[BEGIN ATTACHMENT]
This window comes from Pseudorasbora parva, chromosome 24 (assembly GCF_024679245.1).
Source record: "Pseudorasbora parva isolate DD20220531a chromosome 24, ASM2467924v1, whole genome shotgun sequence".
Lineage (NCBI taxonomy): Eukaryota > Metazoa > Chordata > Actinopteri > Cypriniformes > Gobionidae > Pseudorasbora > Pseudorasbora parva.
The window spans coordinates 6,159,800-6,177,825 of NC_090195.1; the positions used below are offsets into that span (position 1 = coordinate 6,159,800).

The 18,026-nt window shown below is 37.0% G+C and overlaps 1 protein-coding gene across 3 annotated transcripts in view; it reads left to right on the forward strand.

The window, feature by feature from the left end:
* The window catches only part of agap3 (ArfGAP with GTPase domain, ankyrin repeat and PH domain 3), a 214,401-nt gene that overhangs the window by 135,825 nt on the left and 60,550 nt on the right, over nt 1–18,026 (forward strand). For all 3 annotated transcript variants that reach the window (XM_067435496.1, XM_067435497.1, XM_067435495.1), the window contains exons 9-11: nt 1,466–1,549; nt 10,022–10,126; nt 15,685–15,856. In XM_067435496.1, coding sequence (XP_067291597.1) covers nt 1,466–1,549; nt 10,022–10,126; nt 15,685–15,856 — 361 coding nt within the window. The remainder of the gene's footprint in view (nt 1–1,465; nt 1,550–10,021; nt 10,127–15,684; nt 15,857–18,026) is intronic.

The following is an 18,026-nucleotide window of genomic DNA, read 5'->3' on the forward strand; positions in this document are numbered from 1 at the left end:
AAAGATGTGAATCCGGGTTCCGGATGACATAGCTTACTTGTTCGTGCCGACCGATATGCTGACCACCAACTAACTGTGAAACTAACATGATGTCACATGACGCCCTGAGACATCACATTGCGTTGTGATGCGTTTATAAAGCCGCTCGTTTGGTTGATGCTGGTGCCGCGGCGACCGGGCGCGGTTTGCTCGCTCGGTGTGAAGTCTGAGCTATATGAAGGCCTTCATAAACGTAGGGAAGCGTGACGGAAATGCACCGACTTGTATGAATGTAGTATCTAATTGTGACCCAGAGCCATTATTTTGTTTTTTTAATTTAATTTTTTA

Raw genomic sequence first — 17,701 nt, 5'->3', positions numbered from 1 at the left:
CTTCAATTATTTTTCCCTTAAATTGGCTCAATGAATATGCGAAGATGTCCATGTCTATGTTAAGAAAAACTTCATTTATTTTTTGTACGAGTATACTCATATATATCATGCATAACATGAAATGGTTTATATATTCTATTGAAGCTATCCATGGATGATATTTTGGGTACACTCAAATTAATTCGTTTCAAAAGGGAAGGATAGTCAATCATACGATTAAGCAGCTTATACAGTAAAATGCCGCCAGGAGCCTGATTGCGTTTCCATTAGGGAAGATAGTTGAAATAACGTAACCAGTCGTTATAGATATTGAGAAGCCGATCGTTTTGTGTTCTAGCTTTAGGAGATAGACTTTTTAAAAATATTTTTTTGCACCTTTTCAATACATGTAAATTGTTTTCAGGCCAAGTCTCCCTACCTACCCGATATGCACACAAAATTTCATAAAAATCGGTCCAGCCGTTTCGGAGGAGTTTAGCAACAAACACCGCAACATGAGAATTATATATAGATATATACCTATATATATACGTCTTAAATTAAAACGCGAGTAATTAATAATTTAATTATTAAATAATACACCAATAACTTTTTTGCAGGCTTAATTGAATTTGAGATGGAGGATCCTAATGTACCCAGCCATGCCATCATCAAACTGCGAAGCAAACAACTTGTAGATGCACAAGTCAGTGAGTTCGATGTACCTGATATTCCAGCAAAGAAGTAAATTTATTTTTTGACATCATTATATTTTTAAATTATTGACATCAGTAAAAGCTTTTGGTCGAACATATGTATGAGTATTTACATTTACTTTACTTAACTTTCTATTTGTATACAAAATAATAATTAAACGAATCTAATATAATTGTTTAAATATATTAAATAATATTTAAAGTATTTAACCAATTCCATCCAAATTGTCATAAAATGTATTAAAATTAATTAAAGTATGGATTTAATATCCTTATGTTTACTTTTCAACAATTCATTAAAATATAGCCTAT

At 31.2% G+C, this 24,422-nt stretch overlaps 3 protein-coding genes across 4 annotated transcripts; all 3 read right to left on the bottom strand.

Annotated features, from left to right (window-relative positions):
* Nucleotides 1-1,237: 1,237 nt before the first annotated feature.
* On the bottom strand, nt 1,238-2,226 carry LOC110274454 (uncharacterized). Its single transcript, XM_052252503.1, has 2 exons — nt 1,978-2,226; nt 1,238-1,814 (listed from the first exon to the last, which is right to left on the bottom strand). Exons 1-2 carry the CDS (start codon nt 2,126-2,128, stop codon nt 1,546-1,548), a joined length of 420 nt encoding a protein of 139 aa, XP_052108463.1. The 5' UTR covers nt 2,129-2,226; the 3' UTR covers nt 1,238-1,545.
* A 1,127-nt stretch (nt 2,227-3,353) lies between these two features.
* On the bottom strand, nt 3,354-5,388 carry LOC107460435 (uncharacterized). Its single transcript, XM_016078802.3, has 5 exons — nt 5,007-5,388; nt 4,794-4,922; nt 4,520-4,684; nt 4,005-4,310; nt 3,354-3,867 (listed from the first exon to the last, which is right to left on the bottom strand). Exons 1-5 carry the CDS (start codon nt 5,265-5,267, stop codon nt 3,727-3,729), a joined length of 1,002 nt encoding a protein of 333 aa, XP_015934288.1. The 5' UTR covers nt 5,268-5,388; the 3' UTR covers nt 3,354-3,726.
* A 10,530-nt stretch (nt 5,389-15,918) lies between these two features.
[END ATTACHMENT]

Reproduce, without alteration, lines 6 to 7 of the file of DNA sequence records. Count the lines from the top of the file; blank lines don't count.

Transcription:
The window, feature by feature from the left end:
* The window catches only part of agap3 (ArfGAP with GTPase domain, ankyrin repeat and PH domain 3), a 214,401-nt gene that overhangs the window by 135,825 nt on the left and 60,550 nt on the right, over nt 1–18,026 (forward strand). For all 3 annotated transcript variants that reach the window (XM_067435496.1, XM_067435497.1, XM_067435495.1), the window contains exons 9-11: nt 1,466–1,549; nt 10,022–10,126; nt 15,685–15,856. In XM_067435496.1, coding sequence (XP_067291597.1) covers nt 1,466–1,549; nt 10,022–10,126; nt 15,685–15,856 — 361 coding nt within the window. The remainder of the gene's footprint in view (nt 1–1,465; nt 1,550–10,021; nt 10,127–15,684; nt 15,857–18,026) is intronic.